The Golden Country: the organic myth of the British constitution

The nostalgic appeal to ‘the spirit of 45’ is embedded in a long myth of ‘public services’ propagated by the culture of Britain’s unwritten constitution.

The British left is packed with voices demanding an unreflective defence of ‘public services’. This public is frozen beyond any evaluation of commonality, is held to be equalising even as its bases fall away to reveal the private ownership concealed within them. The barrage is triggered in part by the Great Recession, but also in part by the sovereignty challenge being felt in the UK, concretely in Scotland in 2014. Now is a good time to reflect that the British sovereignty behind these public services has always in fact defined itself as a defence against popular sovereignty, a defence projected as timeless inheritance which is intuitive and ‘just there’.

If the nationalism standing behind the ‘British public’ throughout the press and left commentary seems oddly transparent, this transparency derives from Britain’s unusual licence to exist ‘beyond’ the national. For this is less a nation than it is a rationalisation of credit. The British union arises from the import of the Anglo-Dutch financial system after 1688, its guarantee in perpetuity by the Hanoverian crown, and central banks which supported it from the 1690s. As Daniel Defoe was describing at exactly the time of the Acts of Union in 1706-07, Britain’s raison d’état is as an investment entity, a guarantor of global money. As has been described in many accounts of the close of the seventeenth century, in this new state citizenship is understood in terms of naturalised property and the avoidance rather than the promotion of shared action. Reform it as much as you like, but collectivity is not within the scope of the British constitution.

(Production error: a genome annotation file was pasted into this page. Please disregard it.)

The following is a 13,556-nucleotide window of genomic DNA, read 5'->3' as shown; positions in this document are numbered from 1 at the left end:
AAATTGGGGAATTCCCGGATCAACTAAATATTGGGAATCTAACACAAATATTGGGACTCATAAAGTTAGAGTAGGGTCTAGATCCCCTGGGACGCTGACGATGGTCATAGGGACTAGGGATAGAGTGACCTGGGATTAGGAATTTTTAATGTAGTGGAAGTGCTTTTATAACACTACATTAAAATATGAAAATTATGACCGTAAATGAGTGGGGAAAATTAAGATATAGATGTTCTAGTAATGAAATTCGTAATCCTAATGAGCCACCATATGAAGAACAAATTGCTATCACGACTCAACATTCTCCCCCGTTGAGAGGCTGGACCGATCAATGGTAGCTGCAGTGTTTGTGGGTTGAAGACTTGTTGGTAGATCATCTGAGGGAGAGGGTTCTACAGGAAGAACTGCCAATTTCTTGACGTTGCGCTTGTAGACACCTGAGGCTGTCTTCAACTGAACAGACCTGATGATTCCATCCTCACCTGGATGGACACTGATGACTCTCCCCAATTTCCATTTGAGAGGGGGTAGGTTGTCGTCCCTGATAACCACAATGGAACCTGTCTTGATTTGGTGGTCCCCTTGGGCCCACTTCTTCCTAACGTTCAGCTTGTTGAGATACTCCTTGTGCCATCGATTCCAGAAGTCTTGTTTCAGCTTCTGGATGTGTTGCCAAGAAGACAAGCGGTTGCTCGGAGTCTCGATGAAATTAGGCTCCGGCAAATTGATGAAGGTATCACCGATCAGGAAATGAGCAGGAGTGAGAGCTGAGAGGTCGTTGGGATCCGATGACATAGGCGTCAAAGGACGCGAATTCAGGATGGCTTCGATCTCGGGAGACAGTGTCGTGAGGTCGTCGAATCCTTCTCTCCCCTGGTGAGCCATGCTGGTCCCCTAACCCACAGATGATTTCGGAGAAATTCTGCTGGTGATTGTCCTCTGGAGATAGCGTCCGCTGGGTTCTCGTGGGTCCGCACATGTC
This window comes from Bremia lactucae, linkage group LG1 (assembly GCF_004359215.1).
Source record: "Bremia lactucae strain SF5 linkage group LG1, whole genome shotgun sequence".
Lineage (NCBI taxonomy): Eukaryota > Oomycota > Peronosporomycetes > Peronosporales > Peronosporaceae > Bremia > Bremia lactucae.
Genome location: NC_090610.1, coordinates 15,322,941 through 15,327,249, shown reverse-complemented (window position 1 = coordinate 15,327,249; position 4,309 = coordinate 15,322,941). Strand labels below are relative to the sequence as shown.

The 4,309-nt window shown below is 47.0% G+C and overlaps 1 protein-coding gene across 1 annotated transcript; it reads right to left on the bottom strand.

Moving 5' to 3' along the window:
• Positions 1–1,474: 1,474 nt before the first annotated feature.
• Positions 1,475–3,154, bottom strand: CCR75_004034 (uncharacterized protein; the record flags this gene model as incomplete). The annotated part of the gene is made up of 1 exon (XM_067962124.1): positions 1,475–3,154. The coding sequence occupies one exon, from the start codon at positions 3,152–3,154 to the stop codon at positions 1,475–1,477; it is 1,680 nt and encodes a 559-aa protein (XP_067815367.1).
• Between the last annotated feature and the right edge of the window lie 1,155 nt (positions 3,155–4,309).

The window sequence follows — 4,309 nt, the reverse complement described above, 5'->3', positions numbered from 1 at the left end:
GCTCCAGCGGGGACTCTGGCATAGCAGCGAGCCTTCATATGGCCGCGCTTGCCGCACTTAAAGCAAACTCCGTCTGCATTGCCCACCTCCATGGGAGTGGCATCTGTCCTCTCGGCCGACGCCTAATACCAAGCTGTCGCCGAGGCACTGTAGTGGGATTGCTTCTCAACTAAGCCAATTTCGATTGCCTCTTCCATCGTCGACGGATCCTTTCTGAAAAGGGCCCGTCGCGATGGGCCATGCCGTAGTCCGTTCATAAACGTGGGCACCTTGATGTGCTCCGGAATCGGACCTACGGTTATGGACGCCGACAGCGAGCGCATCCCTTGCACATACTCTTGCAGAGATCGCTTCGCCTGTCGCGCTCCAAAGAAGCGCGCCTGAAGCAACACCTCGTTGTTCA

After the financial eighteenth century and scuffles with rebels from Jacobites to American and Irish seceders, citizenship as property, inaction, and inheritance would be recast into nature itself by the Romantic writers who fell behind Edmund Burke to react to the French Revolution, after which the imperial ground would be opened for the export of a universalism based not on human rights – implying an action – but on heritage – implying informal rules which were eternal and out of reach. This left us with the familiar and canonical mid-Victorian constitution (Dicey, Bagehot), for which the empire was even, financial, and constantly vigilant against popular challenge. Of course, industrial imperial expansion eventually meant diminishing returns for empire, and the commodity constitution had to be modernised, a moment we now often associate with World War One.  

The British settlement took on its most durable form, the form to defeat fascism, with the modernisation of the 1920s and ’30s, culturally ruled by new whigs including J.M. Keynes (economics), John Reith (broadcast), and F.R. Leavis (literature), with fiat currency taking much the unifying authority metal money had once had, and which aimed to send a message of inherited civility into every home. The massification of the modernised settlement was again enabled by defence against a terrifying Europe, and the need to demonstrate a greater permanence.

Throughout the 1940s, George Orwell described how fascism would be laughable to the British, but also how the answer which came was a deeper totalising vision for which the new continuity raised the performance of the public over history and experience; Karl Polanyi described a Great Transformation which linked the anti-Jacobin era of liberalism to modern consensus, and Hannah Arendt described the projection of a universal constitutional culture as the impossibility of a genuinely shared action and the opening of a potentially unlimited bureaucratisation. Since, Antonio Negri and John Holloway in particular have described how fascism seems simply primitive compared to the more resilient and totalising form of parliamentary sovereignty represented by the Keynesian consensus. The price of the material benefits of the welfare state was a strengthening of the commodity constitution – the postponement of the reckoning of ever widening inequality.